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By Ari Natter
March 11 — By most accounts, Rep. John Shimkus (R-Ill.) is the front-runner to become the next year's chairman of the House Energy and Commerce Committee. First he needs to win his March 15 primary election against his tea-party-backed challenger, State Sen. Kyle McCarter.
Facing a national wave of anti-establishment sentiment that has sent Donald Trump to the head of the Republican field, Shimkus is up against his first serious primary challenge in his 20-year political career as he seeks an 11th term to serve Illinois's 15th congressional district.
The outcome of the election will affect the race for the gavel of the House Energy and Commerce Committee and the direction it will take on important energy issues ranging from the renewable fuel standard to nuclear power. No Democrat has filed to run in the general election in the heavily conservative district.
While early polling leaked to Capitol Fax, an Illinois political blog, showed Shimkus with a sizable lead, McCarter is being backed by outside groups, including the powerful Washington-based Club for Growth, which has spent nearly $300,000 opposing Shimkus in the race, according to data compiled by the Center for Responsive Politics.
The Club for Growth, which endorses candidates that adhere to its limited-government, anti-tax and anti-regulation stance, said it took issue with Shimkus's votes to reauthorize the U.S. Export-Import Bank and increase the debt ceiling as well as a broken pledge made in 1996 to serve only six terms.
“John Shimkus, is the epitome of what’s wrong with Congress,” the Club for Growth said in statement. “The Club for Growth PAC is delighted to endorse Kyle McCarter, a real economic conservative, to replace Shimkus.”
McCarter also is endorsed by Eagle Forum PAC, a conservative public policy organization founded by conservative activist Phyllis Schlafly, who endorsed Donald Trump on March 11, and Americans for Legal Immigration PAC.
“This race is going to be decided by how many supporters of Donald Trump and Ted Cruz see Shimkus as politics as usual and opt for McCarter down-ballot,” the non-partisan Cook Political Report said in February.
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Shimkus, a senior member of the Energy and Commerce Committee who chairs its Subcommittee on Environment and the Economy, is leaving little to chance. He has spent more than $792,000 on his re-election campaign, according to Federal Election Commission data.
“We are confident about the race,” Shimkus spokesman Steven Tomaszewski told Bloomberg BNA. “The congressman is a conservative. He’s been endorsed by groups such as the National Rifle Association, National Right to Life, the U.S. Chamber [of Commerce]. Those are groups that are meaningful and have looked at his record and understand he is doing a good job for his constituents.”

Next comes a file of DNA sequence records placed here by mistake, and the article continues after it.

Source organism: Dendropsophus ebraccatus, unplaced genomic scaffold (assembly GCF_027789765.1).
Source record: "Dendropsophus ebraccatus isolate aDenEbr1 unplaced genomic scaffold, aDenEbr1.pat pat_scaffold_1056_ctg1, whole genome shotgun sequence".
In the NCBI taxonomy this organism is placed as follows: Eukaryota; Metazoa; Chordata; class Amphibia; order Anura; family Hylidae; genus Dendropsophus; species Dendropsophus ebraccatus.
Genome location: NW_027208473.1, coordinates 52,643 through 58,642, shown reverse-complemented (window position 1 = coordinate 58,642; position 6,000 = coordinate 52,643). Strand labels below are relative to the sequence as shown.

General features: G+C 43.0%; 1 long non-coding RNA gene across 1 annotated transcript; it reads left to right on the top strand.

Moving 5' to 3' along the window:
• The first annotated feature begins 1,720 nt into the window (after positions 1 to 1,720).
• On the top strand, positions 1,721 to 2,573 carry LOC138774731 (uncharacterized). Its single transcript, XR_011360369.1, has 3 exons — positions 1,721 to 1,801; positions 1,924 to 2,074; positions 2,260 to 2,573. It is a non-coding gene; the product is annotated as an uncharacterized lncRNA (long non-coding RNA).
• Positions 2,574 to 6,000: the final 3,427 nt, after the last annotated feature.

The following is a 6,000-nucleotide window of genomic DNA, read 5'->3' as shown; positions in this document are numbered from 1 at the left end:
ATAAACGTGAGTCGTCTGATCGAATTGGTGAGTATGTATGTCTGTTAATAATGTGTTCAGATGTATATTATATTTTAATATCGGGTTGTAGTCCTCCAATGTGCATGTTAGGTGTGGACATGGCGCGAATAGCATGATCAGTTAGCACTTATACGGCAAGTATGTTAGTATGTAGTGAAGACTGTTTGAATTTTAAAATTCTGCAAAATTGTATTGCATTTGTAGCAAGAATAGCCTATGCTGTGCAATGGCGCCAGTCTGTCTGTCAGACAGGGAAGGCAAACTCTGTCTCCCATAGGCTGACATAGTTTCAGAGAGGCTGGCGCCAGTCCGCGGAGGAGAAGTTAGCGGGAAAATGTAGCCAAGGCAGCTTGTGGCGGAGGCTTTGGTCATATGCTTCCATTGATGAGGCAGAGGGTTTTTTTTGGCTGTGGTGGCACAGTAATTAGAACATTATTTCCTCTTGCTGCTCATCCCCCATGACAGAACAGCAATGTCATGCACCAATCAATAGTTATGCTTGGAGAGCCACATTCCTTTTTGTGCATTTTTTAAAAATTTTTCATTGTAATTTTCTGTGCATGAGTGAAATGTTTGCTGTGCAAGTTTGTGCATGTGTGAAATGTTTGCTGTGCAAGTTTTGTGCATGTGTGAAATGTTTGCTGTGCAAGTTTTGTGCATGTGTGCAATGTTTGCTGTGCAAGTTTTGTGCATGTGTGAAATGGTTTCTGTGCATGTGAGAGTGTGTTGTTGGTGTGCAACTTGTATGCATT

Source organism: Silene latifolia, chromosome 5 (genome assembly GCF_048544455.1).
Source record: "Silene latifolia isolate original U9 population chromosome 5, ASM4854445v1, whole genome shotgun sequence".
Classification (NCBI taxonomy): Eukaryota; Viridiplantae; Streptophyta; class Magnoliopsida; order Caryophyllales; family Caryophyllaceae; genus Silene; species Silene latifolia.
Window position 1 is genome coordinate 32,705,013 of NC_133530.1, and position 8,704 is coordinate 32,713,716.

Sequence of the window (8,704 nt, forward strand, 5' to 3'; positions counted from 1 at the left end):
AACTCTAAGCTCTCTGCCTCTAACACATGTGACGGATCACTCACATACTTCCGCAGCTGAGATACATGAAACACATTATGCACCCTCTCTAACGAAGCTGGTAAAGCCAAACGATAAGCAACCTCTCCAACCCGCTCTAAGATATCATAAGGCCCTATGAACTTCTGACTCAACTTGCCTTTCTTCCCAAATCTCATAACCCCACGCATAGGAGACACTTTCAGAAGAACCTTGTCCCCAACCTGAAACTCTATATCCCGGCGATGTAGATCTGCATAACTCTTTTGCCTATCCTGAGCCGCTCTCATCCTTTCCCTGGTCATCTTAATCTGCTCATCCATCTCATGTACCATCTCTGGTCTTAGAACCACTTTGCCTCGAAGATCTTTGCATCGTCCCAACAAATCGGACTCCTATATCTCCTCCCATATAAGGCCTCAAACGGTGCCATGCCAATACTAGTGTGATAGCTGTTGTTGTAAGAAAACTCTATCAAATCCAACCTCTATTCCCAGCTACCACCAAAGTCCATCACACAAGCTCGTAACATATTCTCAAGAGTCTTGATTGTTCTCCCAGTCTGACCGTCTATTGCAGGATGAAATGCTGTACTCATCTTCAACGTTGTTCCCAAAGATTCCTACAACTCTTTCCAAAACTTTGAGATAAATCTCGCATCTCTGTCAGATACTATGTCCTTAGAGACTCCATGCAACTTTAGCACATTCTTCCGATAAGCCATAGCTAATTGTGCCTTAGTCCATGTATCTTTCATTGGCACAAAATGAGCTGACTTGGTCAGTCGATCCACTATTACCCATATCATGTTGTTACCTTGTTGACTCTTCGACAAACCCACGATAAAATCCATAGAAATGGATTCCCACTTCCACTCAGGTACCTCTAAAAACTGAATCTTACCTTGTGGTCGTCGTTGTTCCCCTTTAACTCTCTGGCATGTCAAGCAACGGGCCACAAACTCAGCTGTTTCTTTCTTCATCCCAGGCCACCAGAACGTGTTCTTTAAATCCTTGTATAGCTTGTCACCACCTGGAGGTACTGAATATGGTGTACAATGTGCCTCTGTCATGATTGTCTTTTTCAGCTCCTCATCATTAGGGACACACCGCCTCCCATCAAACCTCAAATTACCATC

He added: “Term limits exist when the congressman is on the ballot every two years. The voters have consistently said they want John Shimkus to be our congressman.”
McCarter, the owner of two plastics manufacturing businesses who has served as a state senator for seven years, said voters going to the polls looking for “an outsider” would consider him a viable option.
“People are ready for a change. They are tired of career politicians,” McCarter said in an interview. “It’s obvious he has lost touch and become part of the problem in Washington.”
Other McCarter priorities include limiting the size of government, reducing the federal deficit and promoting gun rights, according to his campaign website.
David Yepsen, director of Southern Illinois University's Paul Simon Public Policy Institute, said McCarter will need more than just Donald Trump supporters to turn out at the polls to win.
“I don’t have a sense that Shimkus is in trouble,” Yepsen told Bloomberg BNA. “Shimkus is pretty well regarded on the main streets of Southern Illinois.”
Others said to be eyeing the top spot on the Energy and Commerce Committee, which will become open when the term-limited Rep. Fred Upton (R-Mich.) is required to step down, include Reps. Greg Walden (R-Ore.) and Joe Barton (R-Texas).
If Shimkus, a West Point graduate who made a run at becoming chairman of the Energy and Commerce Committee in 2010, does end up getting the gavel, analysts say he is likely to be a strong supporter of coal and nuclear industry, as well as the ethanol and refining industries. Biofuel plants owned by Archer Daniels Midland Co. and oil refineries owned by Marathon Petroleum Corp. and ExxonMobil are located in or near his district.
“He’s is going to continue to be what he has been” if he becomes chairman, Michael McKenna, an energy lobbyist, told Bloomberg BNA, “a very reliable voice for affordable, dependable energy.”
To contact the reporter on this story: Ari Natter in Washington at firstname.lastname@example.org
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